All that is essential *for the materials to be used in the nonst'aining transfer sheet of the present invention is a reduction of the dye base dissociation constant to a value sufficiently below pK 7 that reaction with skin tissue and textile fibers is negligible; this is brought about in the present invention by the suitable introduction of nitro groups into a triphenylmethane dyes aromatic ring. The best results are obtained by nitration until the dissociation constant of there'sultant dye base lies between 2 and 5. While the results obtained by dinitration of Crystal Violet and Malachite Green are of special interest be causefof the fundamental simplicity and low cost of these structures, a wide range of triphenylmethane dyes and theirclosed ring analogues may be used in the nonstaining transfer sheet of the present invention.

a For certain applications, where addition or" an external acid to form the colored dye salt is not desirable, transfer sheets containing inner salts (zwitterions of sulfonic acid groups may be obtained by using materials obtained by sulfonation of the desired color base with fuming sulfuric acid or by forming the dye with a sulfonated starting material. These inner salts are intensely colored salts and give intensely colored transfer sheets; but the transfer sheets thus produced need no specially coated receiving sheet.

Description A 3% solution of 2,2'-dinitro-4,4',4" tris (dimethylamino) triphenyl'carbinol in chlorinated diphenyl of 42% chlorine content (Arachlor 1242) is prepared; and this is emulsified in a 20% solution of polyvinyl alcohol "in water, 'using three parts by weight of chlorinated diphenyl solution to one part by weight solid polyvinyl alcohol. The resultant emulsion is coated onto a base paper and passed over a heated drum to remove water.

The bright yellow coating effectively differentiates the coatcd 'sidc from the uncoated side. When the coated 4 side is placed in contact with an activated silica-coated receiving sheet, pressure applied "to the "upper im'c'da'ea) side transfers the recording fluid to the clay-coated receiving sheet to give an intense violet (almost blue-black) print.

A 3% solution of 2,2-dinitro-4,4-bis (dimethylamino)-triphenylcarbinol inchlorinated diphenyl of 42% chlorine content (Arachlor 1242) is emulsified in a 20% aqueous polyvinyl alcohol solution, using three parts of chlorinated diphenyl solution to one part solid polyvinyl alcohol by weight. The resultant emulsion is coated onto a standard base paper stock and passed over a heated drum to remove water. The bright yellow coating effectively differentiates the coated from the uncoated side. Pressure applied to the upper (uncoated) side transfers the recording fluid to an activated silica-coated receiving sheet to give an intense green print.

Another embodiment of this invention is prepared by melting together 35 parts of refined ouricury wax, 15 parts of refined carnauba wax, 10 parts of high-melting parafiin wax, and 40 parts of petroleum lubricating oil of a Saybolt viscosity and adding to this an amount of 2,2',2" trinitro 4,4',4" tris (dimethylarnino) triphenyl-carbinol equal to 3% of the lubricating oil used. T he mixture was stirred until a clear solutionwas obtained, and the molten wax was then applied to paper by standard coating procedures. A weight of 6 lb./ream is satisfactory, although more, or less maybe added depending upon thecoating properties desired. Pressure transfer of the wax to a heated receiving sheet coated with'attapulgite gives an immediate intense violet (almost blueblack) print. I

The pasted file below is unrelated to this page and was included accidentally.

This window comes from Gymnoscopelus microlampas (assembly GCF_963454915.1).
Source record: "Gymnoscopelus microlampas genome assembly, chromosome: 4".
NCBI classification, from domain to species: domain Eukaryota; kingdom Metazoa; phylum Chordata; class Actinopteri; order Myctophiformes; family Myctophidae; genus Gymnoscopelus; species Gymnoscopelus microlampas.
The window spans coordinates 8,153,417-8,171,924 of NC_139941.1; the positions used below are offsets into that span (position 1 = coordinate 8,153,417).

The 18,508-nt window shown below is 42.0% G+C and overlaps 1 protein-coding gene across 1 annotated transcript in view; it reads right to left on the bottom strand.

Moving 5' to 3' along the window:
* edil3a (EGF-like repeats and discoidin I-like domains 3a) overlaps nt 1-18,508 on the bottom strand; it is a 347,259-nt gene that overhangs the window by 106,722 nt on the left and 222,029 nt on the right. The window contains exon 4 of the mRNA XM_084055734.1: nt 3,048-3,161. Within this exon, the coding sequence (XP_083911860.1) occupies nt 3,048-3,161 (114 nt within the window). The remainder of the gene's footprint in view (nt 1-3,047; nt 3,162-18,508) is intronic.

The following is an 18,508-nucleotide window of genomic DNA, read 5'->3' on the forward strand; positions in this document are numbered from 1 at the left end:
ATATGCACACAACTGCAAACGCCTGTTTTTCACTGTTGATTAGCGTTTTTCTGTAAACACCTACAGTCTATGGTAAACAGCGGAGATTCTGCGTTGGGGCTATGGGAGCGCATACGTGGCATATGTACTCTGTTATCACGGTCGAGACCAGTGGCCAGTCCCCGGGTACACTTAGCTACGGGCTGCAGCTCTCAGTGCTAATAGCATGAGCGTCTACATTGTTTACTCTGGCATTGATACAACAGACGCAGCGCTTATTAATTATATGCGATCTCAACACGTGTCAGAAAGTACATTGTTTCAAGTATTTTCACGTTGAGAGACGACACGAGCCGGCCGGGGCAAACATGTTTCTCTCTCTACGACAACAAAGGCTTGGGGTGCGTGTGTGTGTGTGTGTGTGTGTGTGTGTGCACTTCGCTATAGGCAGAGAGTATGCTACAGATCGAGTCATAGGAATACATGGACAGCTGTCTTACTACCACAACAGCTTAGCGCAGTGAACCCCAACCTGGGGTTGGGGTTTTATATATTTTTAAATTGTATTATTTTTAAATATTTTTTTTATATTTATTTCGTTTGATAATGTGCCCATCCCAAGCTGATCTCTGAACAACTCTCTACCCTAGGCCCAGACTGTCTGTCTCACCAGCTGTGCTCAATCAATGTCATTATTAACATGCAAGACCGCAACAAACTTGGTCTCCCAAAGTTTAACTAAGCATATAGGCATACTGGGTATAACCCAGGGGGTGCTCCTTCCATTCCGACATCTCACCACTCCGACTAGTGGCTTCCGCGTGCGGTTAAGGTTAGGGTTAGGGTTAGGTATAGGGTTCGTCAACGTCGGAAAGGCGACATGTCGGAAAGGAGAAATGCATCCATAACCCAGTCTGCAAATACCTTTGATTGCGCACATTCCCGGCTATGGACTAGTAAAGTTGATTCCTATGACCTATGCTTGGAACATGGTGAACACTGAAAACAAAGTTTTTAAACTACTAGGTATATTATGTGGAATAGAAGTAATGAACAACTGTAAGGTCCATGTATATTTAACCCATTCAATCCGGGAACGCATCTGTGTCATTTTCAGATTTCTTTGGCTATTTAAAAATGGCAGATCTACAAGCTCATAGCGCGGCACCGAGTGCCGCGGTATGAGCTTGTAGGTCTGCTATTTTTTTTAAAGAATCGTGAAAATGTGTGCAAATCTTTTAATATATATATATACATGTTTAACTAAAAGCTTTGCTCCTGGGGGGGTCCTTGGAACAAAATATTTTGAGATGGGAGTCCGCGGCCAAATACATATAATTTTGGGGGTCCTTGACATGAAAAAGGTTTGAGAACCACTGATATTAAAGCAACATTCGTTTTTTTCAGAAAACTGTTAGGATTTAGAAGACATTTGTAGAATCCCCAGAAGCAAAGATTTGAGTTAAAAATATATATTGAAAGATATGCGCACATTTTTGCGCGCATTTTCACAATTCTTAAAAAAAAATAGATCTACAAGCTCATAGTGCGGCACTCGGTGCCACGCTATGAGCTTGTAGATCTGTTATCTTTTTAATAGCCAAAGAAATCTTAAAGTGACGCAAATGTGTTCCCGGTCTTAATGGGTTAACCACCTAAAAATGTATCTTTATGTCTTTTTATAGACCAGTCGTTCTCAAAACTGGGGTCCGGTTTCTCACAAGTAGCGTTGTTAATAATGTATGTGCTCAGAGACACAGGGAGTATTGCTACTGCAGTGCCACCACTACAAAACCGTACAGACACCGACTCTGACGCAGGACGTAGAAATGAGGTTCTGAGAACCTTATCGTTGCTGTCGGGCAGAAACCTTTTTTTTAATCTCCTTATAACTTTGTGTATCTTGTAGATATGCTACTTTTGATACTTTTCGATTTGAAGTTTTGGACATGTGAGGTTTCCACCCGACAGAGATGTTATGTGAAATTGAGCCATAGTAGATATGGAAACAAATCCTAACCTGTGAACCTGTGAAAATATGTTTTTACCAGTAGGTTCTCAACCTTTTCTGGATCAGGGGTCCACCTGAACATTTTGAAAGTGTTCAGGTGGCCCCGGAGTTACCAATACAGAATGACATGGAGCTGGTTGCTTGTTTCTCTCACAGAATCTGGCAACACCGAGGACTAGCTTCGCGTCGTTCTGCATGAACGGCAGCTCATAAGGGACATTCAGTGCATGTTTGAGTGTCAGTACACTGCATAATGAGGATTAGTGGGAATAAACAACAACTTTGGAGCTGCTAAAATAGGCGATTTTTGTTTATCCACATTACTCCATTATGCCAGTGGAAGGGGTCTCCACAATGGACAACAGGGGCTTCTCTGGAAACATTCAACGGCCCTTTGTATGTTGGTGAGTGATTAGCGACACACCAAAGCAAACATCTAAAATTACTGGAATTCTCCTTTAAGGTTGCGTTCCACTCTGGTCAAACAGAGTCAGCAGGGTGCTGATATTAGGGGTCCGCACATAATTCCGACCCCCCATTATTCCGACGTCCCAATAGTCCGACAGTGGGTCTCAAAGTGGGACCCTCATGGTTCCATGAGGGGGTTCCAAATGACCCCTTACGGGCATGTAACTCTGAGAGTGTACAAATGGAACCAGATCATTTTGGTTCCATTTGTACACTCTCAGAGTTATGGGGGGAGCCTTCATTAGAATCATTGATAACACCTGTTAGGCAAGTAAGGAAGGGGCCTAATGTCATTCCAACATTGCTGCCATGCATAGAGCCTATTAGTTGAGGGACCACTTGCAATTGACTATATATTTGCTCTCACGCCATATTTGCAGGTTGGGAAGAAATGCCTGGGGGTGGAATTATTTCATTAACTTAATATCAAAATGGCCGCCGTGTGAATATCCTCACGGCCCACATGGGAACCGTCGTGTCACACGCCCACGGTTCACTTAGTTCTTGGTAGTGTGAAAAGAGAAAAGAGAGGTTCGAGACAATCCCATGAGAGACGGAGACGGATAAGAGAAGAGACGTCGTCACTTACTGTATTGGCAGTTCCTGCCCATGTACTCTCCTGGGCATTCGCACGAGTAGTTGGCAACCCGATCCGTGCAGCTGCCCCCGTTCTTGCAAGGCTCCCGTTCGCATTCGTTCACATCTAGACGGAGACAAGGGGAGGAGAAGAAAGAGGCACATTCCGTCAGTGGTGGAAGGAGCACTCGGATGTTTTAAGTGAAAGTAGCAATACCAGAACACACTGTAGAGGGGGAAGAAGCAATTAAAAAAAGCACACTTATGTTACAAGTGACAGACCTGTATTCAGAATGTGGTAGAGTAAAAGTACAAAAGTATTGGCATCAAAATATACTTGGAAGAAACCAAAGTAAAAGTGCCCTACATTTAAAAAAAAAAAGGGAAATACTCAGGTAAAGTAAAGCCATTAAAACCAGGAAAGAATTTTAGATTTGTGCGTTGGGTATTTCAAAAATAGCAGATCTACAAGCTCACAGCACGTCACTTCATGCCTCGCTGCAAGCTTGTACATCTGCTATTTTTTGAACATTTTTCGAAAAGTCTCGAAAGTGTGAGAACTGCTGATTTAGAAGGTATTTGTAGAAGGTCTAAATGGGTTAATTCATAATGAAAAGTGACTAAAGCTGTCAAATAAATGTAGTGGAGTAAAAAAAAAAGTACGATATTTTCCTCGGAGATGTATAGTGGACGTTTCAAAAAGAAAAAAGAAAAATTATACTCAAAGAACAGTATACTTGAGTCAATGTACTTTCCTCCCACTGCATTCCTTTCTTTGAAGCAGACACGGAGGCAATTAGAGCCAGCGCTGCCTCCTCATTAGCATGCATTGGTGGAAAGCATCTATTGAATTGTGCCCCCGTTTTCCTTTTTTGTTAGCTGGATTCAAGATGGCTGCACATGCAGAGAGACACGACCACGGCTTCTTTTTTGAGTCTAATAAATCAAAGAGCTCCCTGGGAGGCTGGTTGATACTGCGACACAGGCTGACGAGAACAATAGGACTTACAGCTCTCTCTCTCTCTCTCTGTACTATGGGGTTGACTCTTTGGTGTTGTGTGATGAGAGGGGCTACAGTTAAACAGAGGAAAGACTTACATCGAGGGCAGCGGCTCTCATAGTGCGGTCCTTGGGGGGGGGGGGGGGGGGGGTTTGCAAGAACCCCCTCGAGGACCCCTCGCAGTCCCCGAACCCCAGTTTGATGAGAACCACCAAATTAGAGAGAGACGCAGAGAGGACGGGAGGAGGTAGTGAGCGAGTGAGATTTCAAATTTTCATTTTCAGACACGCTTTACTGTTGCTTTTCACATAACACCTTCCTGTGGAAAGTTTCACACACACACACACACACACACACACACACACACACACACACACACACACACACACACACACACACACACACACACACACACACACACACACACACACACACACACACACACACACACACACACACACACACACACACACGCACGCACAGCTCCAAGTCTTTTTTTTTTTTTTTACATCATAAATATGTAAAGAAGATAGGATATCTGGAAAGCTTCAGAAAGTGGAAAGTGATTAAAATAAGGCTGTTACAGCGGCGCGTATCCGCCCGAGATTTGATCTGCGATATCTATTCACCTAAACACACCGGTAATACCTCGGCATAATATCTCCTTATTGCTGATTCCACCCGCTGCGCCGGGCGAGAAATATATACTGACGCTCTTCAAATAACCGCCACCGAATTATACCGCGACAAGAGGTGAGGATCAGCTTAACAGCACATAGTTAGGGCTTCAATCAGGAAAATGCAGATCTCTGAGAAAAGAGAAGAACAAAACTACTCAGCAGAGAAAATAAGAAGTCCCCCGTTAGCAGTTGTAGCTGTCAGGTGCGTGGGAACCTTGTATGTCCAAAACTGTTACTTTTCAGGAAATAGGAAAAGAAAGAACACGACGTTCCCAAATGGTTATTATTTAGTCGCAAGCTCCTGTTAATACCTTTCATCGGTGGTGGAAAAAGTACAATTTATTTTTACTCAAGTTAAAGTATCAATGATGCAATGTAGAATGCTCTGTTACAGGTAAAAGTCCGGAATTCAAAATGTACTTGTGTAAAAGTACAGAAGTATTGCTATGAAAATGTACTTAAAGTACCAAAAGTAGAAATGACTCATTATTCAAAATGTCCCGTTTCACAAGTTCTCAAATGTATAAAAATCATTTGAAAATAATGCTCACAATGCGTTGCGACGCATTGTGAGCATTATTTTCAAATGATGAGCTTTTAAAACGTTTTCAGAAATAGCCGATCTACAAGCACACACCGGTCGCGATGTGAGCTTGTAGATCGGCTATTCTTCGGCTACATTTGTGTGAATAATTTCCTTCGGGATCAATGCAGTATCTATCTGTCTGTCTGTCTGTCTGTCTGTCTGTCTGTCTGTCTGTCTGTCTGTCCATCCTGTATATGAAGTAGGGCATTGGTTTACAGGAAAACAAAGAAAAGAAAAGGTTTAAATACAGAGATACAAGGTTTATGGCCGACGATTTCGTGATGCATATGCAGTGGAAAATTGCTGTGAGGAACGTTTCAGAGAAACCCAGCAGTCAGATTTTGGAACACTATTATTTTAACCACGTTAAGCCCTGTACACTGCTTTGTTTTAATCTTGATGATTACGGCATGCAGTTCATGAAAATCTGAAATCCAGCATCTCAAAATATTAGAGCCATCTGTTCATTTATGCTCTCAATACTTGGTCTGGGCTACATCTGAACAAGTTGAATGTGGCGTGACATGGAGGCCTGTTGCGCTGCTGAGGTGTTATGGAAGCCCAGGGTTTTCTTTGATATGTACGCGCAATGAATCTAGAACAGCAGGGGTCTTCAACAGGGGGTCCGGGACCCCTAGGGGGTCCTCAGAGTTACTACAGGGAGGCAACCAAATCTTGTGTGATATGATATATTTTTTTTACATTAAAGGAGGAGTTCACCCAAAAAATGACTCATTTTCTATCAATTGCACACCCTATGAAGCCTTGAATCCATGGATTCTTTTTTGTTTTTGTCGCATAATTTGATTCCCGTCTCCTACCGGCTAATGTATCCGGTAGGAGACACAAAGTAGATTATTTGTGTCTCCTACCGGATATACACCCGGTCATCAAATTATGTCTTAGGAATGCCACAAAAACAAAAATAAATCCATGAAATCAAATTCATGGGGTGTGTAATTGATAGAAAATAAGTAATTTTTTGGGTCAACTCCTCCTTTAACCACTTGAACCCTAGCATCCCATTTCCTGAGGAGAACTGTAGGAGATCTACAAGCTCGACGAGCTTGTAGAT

The above examples areprimarily useful for one-time copy applications. For a multiple copy transfer sheet one must use a much higher concentration of the nonstaining color base or its dye salt.

Another embodiment of this invention 'for use as a spirit duplicating master sheet is prepared by the use of a transfer sheet which has a coating thereon containing 50% of the nonstaining color base instead of 1.2%. This coating is prepared by melting together 20'parts by weight of refined carnauba wax, 30 parts by weight of chlorinated diphenyl of 48% chlorine content (Arachlor 1248) andmilling this with 50 parts by weight of 2,2'-dinitro-4,4',4"-tris (dimethylamino)-triphenylcarbin0l. The hot melt coating may be used as such or a volatile solvent may be incorporated to give a more fluid system. This coating composition is then applied by standard methods to a base web; and the resultant coated transfer sheet may be used to give a spirit duplicating master sheet. Copies may then be taken from this master sheet by means 'of an alcohol fluid or an ethylene trichloride fluid onto a claycoated receiving sheet.

It should be clearly understood that the invention is not limited to the examples set forth, but is generally applicable to any type of transfer sheet which can utilize for its recording medium a nonstaining color base or a colored dye salt thereof. The commercial advantages of this transfer sheet are many; it functions in the same fashion as ordinary methyl violet oleate transfer paper, yet it will not stain skin or clothing permanently, and toe print is not discharged upon addition of water.

The drawing is a cross-sectional view illustrative of a typical base web (A) coated with a composition containing nonstaining triarylmethane compound (B).

The nonstaining color bases which are used in the practice of the present invention are more particularly described in my co-pending application Serial No. 677,837, filed August 13, 1957.

Having described my invention, I- claim:

1. A nonstaining transfer sheet having upon its surface a coating containing a substantially nonstaining'triarylmethane color base containing at least two dialkylaminosubstituted aryl groups having as a substituent a nitro group and characterized, by a logarithmic dissociat on constant between 2 and 5 which upon transfer to a receiving sheet of high acid strength is converted to the intensely colored salt.